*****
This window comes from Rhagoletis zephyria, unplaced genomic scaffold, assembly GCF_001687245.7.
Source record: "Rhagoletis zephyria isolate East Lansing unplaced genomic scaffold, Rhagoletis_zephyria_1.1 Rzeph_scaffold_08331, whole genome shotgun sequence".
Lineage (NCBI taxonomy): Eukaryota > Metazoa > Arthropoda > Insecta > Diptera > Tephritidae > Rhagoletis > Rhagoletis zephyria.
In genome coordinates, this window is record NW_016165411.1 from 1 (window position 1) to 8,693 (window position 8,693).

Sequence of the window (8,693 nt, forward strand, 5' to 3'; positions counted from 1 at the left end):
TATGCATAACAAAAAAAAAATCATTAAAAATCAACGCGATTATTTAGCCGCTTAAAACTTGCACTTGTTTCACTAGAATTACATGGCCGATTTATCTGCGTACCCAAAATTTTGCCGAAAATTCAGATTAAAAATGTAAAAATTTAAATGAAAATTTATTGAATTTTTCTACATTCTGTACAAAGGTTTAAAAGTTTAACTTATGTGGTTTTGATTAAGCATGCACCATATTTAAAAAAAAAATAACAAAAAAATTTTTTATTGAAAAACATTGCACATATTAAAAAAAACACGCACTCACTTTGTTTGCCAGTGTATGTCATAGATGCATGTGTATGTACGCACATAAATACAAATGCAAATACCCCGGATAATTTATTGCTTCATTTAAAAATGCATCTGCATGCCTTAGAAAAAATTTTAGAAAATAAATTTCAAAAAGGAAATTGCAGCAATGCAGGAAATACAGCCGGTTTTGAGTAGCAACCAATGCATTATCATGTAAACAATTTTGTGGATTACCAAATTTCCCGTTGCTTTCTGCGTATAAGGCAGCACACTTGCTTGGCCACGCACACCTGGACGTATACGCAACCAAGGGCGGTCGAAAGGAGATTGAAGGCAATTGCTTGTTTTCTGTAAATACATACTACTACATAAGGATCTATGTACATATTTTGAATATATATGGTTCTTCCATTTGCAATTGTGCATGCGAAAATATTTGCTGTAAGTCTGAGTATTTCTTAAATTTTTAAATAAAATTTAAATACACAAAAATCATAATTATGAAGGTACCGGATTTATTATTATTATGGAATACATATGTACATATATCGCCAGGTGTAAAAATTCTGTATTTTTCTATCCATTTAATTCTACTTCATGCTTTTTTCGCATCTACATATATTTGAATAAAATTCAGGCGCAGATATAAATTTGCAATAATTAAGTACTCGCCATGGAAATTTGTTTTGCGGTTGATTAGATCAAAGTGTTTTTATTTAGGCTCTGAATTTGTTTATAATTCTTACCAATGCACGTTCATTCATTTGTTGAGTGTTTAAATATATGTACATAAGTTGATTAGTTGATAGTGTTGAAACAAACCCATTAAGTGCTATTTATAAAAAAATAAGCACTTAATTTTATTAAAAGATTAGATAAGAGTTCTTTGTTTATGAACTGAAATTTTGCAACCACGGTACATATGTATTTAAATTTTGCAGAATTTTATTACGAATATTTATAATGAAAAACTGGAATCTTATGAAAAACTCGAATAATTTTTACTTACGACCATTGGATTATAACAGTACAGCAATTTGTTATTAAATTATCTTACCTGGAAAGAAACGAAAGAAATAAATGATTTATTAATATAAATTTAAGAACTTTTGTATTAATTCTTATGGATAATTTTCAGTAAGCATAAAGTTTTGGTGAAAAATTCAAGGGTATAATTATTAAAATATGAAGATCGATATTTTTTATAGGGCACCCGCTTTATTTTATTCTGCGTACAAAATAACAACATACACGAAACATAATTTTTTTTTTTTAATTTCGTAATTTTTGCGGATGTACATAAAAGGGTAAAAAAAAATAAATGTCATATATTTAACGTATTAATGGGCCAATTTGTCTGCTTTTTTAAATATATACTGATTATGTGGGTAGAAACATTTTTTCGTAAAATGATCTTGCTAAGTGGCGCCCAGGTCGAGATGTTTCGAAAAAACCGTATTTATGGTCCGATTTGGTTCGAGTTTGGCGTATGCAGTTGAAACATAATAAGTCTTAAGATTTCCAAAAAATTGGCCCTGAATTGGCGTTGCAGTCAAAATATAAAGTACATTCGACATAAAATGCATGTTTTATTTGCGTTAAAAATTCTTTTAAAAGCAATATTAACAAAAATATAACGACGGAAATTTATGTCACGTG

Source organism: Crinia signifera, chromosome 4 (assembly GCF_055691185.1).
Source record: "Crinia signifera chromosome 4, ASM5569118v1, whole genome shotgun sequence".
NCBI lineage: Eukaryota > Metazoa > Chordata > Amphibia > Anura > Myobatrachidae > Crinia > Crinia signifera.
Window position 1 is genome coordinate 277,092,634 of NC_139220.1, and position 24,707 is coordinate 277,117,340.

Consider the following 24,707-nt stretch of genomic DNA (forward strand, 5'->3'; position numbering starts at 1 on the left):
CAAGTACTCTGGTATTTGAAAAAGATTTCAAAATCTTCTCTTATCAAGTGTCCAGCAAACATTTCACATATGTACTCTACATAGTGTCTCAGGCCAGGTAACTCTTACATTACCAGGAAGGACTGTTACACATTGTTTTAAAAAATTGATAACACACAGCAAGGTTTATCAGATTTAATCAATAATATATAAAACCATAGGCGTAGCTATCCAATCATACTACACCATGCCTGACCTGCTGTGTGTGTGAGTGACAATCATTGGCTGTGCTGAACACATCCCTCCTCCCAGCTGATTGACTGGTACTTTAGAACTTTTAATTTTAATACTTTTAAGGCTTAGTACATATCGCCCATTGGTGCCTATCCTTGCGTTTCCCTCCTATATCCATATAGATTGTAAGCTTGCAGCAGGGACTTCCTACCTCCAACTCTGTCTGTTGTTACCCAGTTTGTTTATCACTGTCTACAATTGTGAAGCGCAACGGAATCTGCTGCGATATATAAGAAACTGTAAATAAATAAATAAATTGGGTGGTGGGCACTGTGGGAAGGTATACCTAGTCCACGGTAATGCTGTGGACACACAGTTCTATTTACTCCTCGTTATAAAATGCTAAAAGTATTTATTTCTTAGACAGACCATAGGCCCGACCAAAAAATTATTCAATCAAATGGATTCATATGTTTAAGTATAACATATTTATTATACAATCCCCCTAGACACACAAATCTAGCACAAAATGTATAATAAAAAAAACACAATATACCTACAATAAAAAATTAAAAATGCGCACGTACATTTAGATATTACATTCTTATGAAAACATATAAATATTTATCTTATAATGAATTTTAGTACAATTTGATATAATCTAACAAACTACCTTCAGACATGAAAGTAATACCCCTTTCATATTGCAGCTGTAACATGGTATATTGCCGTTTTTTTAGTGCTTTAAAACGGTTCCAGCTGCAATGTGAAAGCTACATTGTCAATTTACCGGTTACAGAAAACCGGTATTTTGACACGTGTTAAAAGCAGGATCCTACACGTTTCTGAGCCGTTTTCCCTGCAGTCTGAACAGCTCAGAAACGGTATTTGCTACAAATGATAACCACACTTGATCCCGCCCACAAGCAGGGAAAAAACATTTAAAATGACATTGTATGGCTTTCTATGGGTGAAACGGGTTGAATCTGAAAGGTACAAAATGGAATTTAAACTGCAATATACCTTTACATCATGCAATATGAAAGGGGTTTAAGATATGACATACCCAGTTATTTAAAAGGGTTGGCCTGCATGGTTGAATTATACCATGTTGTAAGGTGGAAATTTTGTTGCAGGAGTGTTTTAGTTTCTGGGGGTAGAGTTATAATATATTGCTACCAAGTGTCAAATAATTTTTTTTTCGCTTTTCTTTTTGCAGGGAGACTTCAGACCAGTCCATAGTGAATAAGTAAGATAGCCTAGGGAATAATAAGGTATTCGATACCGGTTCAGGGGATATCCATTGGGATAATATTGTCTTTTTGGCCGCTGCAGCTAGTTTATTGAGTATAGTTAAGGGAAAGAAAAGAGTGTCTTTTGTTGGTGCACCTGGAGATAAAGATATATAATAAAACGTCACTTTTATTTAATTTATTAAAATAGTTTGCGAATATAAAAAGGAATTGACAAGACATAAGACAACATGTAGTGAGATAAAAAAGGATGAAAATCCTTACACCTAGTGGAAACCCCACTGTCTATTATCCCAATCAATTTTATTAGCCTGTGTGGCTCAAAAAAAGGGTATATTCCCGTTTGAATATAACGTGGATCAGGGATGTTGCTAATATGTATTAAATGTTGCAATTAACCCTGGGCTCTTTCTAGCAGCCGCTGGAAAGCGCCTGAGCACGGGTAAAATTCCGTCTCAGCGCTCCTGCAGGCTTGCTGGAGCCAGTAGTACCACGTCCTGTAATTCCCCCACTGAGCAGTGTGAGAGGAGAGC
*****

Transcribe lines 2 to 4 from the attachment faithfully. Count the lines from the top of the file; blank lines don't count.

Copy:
Source record: "Rhagoletis zephyria isolate East Lansing unplaced genomic scaffold, Rhagoletis_zephyria_1.1 Rzeph_scaffold_08331, whole genome shotgun sequence".
Lineage (NCBI taxonomy): Eukaryota > Metazoa > Arthropoda > Insecta > Diptera > Tephritidae > Rhagoletis > Rhagoletis zephyria.
In genome coordinates, this window is record NW_016165411.1 from 1 (window position 1) to 8,693 (window position 8,693).